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DENVER/February 14, 2020 – Morris Animal Foundation, one of the largest nonprofits funding animal health studies globally, has welcomed two new members to its Wildlife Scientific Advisory Board (WSAB). Dr. Robert Fitak is an Assistant Professor at the University of Central Florida’s Department of Biology and Dr. Dirk Werling is Associate Dean for Research and Professor of Molecular Immunology at the Royal Veterinary College, University of London.

“We are thrilled Dr. Fitak and Dr. Werling accepted our invitations to join our WSAB. They both have a true love of animals and a desire to solve the problems they face,” said Dr. Janet Patterson-Kane, Morris Animal Foundation Chief Scientific Officer. “Their perspectives will round out the expertise on the board and help us make crucial decisions to assist in supporting wild animal populations around the world.”

Morris Animal Foundation’s WSAB, one of four scientific advisory boards at the Foundation, is comprised of 10 members who represent a diversity of veterinary specialties, from immunology to epidemiology. Their review process ensures the Foundation supports the highest quality research by providing objective review from experts in the field. Each year, they evaluate more than 150 grant proposals and recommend which ones to fund, based on scientific merit and the potential to save lives, preserve health and advance veterinary care.

Dr. Fitak’s experience encompasses a wide swath of questions and species, covering topics such as population genomics, phylogenetics, circular statistics and zoonotic diseases. He’s also studied diverse species ranging from a fungus to salmonids to wolves and even camels.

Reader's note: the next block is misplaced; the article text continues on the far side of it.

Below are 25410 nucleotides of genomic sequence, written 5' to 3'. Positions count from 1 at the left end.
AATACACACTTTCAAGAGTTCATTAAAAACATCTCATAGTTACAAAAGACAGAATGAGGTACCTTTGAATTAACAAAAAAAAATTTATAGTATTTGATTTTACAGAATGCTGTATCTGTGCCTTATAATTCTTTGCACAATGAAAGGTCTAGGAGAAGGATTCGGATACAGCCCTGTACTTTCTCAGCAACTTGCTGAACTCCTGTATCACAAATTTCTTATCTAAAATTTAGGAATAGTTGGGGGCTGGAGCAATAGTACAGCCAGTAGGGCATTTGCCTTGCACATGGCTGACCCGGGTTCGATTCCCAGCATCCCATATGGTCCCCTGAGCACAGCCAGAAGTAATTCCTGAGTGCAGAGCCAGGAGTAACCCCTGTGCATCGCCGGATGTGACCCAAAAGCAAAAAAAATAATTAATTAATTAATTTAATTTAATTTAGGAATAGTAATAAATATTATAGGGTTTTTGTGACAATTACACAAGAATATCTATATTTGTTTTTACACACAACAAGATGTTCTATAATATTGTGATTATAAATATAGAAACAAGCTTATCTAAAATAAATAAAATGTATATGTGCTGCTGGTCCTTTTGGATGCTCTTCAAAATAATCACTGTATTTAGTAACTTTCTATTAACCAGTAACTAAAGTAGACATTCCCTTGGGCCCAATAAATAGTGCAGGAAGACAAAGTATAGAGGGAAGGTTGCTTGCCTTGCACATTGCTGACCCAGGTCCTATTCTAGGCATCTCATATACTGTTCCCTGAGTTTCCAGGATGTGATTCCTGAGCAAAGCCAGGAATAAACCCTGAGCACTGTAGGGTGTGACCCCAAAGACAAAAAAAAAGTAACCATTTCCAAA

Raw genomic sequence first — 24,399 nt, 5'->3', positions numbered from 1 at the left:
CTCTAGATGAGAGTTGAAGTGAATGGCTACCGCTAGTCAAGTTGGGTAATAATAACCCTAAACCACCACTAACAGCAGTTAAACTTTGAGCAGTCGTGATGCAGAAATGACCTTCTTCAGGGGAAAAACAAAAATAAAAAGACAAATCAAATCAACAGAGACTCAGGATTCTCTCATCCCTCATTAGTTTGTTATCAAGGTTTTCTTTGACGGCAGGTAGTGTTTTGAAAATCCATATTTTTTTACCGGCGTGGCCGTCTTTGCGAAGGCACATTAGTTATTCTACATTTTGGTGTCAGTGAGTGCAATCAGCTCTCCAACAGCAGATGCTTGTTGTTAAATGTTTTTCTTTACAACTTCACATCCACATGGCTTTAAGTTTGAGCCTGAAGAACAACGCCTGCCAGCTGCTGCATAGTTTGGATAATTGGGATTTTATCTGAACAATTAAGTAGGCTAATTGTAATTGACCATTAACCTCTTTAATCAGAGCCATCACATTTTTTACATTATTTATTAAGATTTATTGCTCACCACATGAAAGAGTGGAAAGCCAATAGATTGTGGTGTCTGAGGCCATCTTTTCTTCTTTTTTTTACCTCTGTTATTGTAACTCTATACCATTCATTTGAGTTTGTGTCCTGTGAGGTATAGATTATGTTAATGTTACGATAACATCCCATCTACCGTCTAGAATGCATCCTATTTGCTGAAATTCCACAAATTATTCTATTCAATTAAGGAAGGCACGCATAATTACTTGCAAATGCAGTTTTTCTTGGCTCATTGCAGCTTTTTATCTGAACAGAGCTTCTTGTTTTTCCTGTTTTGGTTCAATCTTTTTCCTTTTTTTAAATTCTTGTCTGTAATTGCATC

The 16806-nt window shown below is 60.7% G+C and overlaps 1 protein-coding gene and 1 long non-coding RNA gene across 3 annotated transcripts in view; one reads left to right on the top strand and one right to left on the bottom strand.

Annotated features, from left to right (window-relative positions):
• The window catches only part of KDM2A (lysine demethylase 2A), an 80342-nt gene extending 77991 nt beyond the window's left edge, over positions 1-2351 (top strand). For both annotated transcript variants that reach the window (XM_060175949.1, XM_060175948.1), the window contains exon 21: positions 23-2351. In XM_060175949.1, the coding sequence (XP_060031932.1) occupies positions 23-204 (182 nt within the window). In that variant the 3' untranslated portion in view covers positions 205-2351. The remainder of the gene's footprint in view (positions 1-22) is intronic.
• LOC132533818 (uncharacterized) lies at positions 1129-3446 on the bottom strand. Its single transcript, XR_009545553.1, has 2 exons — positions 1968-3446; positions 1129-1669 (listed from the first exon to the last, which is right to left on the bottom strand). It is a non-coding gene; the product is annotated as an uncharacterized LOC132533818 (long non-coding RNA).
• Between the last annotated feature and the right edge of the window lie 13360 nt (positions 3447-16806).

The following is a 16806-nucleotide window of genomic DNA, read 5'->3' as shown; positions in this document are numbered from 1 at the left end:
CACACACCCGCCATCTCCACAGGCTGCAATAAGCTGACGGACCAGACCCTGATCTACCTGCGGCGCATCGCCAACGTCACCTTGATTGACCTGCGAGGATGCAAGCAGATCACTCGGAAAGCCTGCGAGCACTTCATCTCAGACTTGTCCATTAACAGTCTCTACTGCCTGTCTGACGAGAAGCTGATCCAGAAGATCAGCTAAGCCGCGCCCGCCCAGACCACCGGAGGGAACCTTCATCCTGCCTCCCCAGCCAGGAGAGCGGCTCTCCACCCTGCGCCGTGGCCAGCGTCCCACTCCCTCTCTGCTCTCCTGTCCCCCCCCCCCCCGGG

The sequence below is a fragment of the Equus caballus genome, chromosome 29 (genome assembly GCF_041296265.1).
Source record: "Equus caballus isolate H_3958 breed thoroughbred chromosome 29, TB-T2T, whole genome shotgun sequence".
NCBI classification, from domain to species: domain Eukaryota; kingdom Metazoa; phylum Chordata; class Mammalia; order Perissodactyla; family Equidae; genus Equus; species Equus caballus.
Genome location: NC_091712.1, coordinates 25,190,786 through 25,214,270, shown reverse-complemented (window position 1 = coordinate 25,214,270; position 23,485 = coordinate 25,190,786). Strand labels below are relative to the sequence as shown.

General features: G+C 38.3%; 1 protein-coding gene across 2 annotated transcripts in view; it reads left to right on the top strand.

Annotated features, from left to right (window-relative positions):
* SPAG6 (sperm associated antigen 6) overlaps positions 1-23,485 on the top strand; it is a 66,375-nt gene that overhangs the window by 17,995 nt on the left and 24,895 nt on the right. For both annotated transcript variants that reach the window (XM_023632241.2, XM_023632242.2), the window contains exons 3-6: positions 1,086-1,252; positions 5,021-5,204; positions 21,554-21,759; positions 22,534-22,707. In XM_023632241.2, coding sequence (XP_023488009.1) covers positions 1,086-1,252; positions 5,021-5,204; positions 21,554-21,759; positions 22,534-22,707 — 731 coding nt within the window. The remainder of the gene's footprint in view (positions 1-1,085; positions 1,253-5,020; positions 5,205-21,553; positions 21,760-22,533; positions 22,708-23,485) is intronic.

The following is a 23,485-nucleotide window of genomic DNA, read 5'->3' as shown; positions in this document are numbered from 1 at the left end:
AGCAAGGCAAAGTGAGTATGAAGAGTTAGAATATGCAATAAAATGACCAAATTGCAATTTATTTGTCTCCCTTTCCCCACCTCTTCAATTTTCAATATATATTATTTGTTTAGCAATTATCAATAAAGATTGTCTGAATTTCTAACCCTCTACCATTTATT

“I have known about Morris Animal Foundation for a while and am excited to now contribute my expertise to their mission, especially when it comes to the increased application of genomics in a variety of wildlife contexts,” said Dr. Fitak. “I look forward to being a part of the Foundation’s community and making new, lifelong colleagues in the process.”

Dr. Werling’s current main research interest is the ontogeny of the innate immune system between species, the importance of single nucleotide polymorphisms in innate immune receptors for ligand binding, and how scientists can use their knowledge regarding the innate immune system to design new or optimize existing vaccine strategies.

“It is becoming increasingly clear that wild animals are facing numerous manmade threats and Morris Animal Foundation plays an important role in understanding them,” said Dr. Werling. “I am happy that my knowledge might contribute to their decisions to fund exciting work to advance science that can save wild animals for the future.”

Morris Animal Foundation, headquartered in Denver, is a global leader in supporting studies to find solutions to serious health threats to animals. Since its founding in 1948, the Foundation has invested more than $155 million in over 2,700 studies that have improved the health and quality of life for dogs, cats, horses and wildlife around the world.

About Morris Animal Foundation

Morris Animal Foundation’s mission is to bridge science and resources to advance the health of animals. Founded by a veterinarian in 1948, we fund and conduct critical health studies for the benefit of all animals. Learn more at